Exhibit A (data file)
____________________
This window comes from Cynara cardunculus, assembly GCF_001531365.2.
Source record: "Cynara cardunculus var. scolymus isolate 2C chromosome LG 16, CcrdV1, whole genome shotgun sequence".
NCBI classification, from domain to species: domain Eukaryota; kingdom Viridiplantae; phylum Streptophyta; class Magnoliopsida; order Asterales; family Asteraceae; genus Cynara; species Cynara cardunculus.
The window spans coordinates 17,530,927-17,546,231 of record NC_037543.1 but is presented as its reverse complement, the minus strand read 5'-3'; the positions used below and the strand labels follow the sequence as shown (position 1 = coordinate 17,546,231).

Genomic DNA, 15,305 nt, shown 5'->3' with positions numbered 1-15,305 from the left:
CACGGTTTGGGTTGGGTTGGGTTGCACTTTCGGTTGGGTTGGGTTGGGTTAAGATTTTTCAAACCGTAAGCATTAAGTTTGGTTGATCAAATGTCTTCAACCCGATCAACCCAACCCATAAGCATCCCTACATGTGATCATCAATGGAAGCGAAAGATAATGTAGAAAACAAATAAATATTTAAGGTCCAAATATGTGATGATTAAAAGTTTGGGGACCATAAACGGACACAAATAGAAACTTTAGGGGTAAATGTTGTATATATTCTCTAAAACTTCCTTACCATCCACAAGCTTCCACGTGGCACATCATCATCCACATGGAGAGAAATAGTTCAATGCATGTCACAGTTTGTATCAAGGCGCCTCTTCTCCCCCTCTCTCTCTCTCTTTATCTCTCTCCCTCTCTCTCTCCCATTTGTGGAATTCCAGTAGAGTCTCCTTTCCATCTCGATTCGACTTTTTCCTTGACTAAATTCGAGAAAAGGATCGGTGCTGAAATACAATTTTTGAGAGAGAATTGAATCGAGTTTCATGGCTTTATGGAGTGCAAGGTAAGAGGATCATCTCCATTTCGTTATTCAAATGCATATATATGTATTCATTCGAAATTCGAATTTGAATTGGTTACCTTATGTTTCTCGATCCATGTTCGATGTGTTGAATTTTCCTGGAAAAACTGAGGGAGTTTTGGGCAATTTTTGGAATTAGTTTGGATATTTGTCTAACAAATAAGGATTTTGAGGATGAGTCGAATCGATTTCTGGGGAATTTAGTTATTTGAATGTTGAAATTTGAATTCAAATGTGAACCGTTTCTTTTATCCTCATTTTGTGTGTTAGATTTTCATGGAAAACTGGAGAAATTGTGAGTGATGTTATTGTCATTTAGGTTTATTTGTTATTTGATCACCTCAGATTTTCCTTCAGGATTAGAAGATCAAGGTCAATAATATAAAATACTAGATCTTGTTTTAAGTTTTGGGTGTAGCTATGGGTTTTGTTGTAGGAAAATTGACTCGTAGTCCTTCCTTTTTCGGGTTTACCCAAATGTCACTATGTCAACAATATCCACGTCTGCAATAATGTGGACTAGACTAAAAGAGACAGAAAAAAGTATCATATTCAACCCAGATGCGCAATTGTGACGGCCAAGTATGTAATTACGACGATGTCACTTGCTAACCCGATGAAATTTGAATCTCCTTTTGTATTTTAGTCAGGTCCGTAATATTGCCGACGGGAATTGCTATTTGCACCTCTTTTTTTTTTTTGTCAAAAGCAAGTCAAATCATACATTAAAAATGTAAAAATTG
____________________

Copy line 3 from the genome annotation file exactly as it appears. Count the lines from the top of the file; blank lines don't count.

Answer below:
NCBI classification, from domain to species: domain Eukaryota; kingdom Viridiplantae; phylum Streptophyta; class Magnoliopsida; order Asterales; family Asteraceae; genus Cynara; species Cynara cardunculus.